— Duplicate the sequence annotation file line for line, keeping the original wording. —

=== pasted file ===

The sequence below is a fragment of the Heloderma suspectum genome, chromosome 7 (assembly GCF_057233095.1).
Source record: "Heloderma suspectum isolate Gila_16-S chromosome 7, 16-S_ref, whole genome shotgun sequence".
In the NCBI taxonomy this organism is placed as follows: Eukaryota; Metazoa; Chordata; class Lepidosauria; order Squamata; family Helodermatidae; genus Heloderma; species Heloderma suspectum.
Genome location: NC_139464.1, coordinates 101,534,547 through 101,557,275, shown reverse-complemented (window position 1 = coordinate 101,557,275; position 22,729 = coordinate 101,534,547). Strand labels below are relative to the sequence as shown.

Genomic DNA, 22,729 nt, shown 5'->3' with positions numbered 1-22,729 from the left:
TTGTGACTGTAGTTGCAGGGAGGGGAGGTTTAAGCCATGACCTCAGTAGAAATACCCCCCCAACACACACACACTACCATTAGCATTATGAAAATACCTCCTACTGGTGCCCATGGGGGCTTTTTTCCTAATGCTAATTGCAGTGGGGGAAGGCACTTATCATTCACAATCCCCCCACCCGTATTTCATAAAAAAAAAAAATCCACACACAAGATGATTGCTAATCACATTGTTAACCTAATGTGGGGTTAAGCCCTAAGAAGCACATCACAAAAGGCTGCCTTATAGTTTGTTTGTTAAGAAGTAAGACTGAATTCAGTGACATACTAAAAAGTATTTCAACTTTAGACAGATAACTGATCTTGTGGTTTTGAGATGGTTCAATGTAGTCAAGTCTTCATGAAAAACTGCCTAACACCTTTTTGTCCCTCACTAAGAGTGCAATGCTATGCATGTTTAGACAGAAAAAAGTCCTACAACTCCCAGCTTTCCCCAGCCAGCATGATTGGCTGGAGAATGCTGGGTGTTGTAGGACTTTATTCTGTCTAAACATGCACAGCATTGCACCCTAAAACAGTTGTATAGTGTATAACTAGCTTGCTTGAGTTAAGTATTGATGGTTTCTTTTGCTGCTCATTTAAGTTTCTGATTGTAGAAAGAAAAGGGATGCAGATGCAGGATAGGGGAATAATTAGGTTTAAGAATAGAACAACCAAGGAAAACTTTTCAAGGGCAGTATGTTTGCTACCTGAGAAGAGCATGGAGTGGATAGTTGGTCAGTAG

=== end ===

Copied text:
The sequence below is a fragment of the Heloderma suspectum genome, chromosome 7 (assembly GCF_057233095.1).
Source record: "Heloderma suspectum isolate Gila_16-S chromosome 7, 16-S_ref, whole genome shotgun sequence".
In the NCBI taxonomy this organism is placed as follows: Eukaryota; Metazoa; Chordata; class Lepidosauria; order Squamata; family Helodermatidae; genus Heloderma; species Heloderma suspectum.
Genome location: NC_139464.1, coordinates 101,534,547 through 101,557,275, shown reverse-complemented (window position 1 = coordinate 101,557,275; position 22,729 = coordinate 101,534,547). Strand labels below are relative to the sequence as shown.

Genomic DNA, 22,729 nt, shown 5'->3' with positions numbered 1-22,729 from the left:
TTGTGACTGTAGTTGCAGGGAGGGGAGGTTTAAGCCATGACCTCAGTAGAAATACCCCCCCAACACACACACACTACCATTAGCATTATGAAAATACCTCCTACTGGTGCCCATGGGGGCTTTTTTCCTAATGCTAATTGCAGTGGGGGAAGGCACTTATCATTCACAATCCCCCCACCCGTATTTCATAAAAAAAAAAAATCCACACACAAGATGATTGCTAATCACATTGTTAACCTAATGTGGGGTTAAGCCCTAAGAAGCACATCACAAAAGGCTGCCTTATAGTTTGTTTGTTAAGAAGTAAGACTGAATTCAGTGACATACTAAAAAGTATTTCAACTTTAGACAGATAACTGATCTTGTGGTTTTGAGATGGTTCAATGTAGTCAAGTCTTCATGAAAAACTGCCTAACACCTTTTTGTCCCTCACTAAGAGTGCAATGCTATGCATGTTTAGACAGAAAAAAGTCCTACAACTCCCAGCTTTCCCCAGCCAGCATGATTGGCTGGAGAATGCTGGGTGTTGTAGGACTTTATTCTGTCTAAACATGCACAGCATTGCACCCTAAAACAGTTGTATAGTGTATAACTAGCTTGCTTGAGTTAAGTATTGATGGTTTCTTTTGCTGCTCATTTAAGTTTCTGATTGTAGAAAGAAAAGGGATGCAGATGCAGGATAGGGGAATAATTAGGTTTAAGAATAGAACAACCAAGGAAAACTTTTCAAGGGCAGTATGTTTGCTACCTGAGAAGAGCATGGAGTGGATAGTTGGTCAGTAG